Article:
I want to suggest that the anal anxiety of Diamonds is primarily important not as a textbook illustration of the Rat Man's particular obsessions, but as a surface trace of a deeper phenomenon. I'd like to argue that the Bond universe is premised on a certain obsessive-compulsive logic, but a logic that can more profitably be understood as Althusserian and ideological rather than as simply Freudian and psychological, a logic that is less about regression to infantile sexuality than about the hopes and anxieties spawned by postwar culture.
—Dennis W. Allen, 'Alimentary, Dr. Leiter': Anal Anxiety in Diamonds Are Forever"
The above is excerpted from the essay collection Ian Fleming & James Bond: The Cultural Politics of 007, which was also the name of a symposium held at Indiana University in 2003. Bloomington, of all places, is the repository of the bulk of Fleming's books and papers. These, according to an excellent biography by Andrew Lycett, include State of Excitement, Fleming's only unpublished work—disappointingly enough, an account of a trip he made to Kuwait in 1960. (The book failed to meet with the approval of the Kuwait Oil Company, which had commissioned it but did not care for its tone. So it is not the case that Fleming invariably romanticized British post-colonialism.)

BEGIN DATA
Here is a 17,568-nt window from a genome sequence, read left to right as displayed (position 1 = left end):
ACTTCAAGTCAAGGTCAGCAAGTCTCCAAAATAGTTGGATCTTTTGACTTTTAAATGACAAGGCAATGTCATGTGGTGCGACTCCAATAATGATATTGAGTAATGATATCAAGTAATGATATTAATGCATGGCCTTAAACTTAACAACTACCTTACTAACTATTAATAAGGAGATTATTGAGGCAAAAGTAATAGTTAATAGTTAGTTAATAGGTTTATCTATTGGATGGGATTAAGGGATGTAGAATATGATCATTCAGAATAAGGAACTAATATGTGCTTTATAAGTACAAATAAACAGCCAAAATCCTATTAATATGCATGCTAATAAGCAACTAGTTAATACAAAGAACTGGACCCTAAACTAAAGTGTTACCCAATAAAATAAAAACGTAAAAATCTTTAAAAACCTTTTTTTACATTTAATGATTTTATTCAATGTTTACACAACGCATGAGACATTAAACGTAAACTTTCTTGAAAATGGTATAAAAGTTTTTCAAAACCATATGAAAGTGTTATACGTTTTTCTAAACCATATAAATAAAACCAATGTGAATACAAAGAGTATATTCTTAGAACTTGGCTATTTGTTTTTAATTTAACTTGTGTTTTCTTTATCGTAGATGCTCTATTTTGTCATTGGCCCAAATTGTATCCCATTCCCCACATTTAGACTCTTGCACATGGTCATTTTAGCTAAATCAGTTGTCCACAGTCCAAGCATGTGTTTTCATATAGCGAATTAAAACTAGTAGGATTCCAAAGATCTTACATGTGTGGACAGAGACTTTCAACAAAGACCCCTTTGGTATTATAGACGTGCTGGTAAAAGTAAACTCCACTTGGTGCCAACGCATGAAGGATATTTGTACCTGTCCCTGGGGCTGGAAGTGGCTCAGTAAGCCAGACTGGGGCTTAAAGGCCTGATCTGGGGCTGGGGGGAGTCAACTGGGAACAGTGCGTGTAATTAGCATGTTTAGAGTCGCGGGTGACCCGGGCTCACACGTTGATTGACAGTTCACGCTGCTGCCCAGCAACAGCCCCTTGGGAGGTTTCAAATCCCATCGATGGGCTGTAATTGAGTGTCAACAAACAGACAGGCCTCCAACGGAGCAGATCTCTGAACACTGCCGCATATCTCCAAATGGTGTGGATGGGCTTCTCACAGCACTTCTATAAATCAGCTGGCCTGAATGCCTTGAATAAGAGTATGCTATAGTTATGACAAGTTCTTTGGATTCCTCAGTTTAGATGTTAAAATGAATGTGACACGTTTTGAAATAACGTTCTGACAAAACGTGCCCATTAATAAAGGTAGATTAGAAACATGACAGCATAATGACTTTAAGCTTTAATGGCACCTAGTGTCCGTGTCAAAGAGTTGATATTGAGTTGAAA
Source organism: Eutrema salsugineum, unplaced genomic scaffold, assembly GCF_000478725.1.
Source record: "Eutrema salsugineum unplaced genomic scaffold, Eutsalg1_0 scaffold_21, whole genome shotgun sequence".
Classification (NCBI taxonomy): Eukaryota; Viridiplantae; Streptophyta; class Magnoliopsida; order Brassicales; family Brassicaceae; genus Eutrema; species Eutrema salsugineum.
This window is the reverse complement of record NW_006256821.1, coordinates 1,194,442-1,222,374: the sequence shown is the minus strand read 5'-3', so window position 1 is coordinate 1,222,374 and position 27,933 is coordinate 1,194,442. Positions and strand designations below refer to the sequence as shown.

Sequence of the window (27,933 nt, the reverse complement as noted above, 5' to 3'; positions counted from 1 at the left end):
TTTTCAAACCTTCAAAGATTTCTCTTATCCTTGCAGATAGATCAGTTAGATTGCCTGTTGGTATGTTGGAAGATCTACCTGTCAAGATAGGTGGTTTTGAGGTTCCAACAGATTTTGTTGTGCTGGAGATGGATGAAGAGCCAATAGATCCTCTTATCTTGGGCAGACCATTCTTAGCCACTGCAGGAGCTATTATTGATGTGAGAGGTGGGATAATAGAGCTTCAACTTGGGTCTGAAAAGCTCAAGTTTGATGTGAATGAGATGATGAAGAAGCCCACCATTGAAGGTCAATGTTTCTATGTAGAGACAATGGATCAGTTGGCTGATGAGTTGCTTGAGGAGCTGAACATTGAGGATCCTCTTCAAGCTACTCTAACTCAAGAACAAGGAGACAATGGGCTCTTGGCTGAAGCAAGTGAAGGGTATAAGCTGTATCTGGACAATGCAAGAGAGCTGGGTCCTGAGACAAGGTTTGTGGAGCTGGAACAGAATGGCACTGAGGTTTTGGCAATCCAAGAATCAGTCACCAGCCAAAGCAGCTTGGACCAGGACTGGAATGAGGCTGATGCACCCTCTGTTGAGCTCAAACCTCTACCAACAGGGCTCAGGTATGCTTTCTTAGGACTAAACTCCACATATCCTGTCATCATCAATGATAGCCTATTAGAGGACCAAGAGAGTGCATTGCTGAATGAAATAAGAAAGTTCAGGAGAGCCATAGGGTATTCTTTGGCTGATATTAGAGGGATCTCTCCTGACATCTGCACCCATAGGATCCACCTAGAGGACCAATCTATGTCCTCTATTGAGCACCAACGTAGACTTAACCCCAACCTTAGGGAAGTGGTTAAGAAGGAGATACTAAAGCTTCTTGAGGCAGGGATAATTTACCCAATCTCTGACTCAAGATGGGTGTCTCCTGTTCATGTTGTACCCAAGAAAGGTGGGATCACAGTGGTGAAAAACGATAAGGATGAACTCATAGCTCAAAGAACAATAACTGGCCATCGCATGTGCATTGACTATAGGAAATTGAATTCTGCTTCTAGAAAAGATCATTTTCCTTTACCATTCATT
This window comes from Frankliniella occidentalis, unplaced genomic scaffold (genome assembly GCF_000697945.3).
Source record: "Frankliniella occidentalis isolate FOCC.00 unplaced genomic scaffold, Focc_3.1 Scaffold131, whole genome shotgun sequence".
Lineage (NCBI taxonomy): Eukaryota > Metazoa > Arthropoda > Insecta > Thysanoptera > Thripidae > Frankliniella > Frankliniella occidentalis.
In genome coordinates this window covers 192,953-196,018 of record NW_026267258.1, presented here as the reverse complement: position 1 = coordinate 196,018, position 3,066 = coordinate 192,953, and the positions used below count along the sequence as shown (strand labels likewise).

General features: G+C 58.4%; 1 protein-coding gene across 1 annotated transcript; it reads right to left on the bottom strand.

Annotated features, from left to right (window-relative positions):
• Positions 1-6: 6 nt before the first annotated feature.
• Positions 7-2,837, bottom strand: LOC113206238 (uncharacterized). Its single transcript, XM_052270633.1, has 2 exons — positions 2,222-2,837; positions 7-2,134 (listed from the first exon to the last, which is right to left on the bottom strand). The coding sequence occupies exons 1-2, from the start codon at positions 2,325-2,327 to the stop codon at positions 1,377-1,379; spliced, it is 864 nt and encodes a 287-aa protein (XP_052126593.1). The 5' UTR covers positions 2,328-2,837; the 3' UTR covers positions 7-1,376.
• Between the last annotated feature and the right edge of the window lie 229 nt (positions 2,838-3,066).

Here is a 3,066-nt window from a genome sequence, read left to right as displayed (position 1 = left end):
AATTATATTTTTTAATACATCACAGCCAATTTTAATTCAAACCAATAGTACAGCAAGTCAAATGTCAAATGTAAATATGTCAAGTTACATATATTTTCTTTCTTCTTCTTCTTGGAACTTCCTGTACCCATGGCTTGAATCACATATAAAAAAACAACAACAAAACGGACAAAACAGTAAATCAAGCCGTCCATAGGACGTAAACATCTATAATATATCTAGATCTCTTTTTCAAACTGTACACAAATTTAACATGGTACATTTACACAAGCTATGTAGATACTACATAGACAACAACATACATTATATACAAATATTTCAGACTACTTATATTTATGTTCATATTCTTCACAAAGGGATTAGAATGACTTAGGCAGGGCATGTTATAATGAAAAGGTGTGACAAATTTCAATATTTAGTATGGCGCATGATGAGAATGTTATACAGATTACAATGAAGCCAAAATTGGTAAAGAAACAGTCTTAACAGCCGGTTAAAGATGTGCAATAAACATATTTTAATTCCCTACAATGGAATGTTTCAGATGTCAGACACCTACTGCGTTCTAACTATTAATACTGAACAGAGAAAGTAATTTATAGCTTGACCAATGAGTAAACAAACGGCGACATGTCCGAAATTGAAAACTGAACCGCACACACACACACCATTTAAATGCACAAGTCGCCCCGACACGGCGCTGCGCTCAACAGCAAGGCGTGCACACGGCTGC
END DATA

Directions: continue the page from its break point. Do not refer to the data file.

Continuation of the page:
Now consider this:
The point of Felix Leiter, such a nonentity as a piece of characterization, is that he, the American, takes orders from Bond, the Britisher, and that Bond is constantly doing better than he, showing himself, not braver or more devoted, but smarter, wilier, tougher, more resourceful—the incarnation of little old England with her quiet ways and shoestring budget wiping the eye of great big global-tentacled multi-billion-dollar-appropriating America.
—Kingsley Amis, The James Bond Dossier
I cannot think of anyone more likely to have ridiculed a "postmodern" conference on the work of Fleming and the semiotics of Bond than the author of this passage. Yet it seems that even Amis felt that Fleming's novels could not be taken at face value. Bond's triumph over Leiter in Diamonds—he tells him where to look inside a corpse for hidden stones—is perhaps an instance of British "guts" rather than British anality. Bond himself is almost always described, and describes himself, as "English," but in the premature Times obituary that is printed in the late-bloomer You Only Live Twice, he is described as having had a Scottish father and a Swiss mother and thus cannot be said to be English at all. Still, there is no doubt that the CIA man Leiter is made from indigestible cardboard—a sort of Jamesian foil for Bond's superior sophistication. (My own very small contribution to Bond studies has been to point out that "Leiter" was the family name of the rich American woman who married Lord Curzon, in the great age of matrimonial alliances between Churchills, Vanderbilts, and Astors, thus helping to secure his fortune and her position in society.) Other than that, Felix Leiter can indeed be read as a sort of signifier or cipher.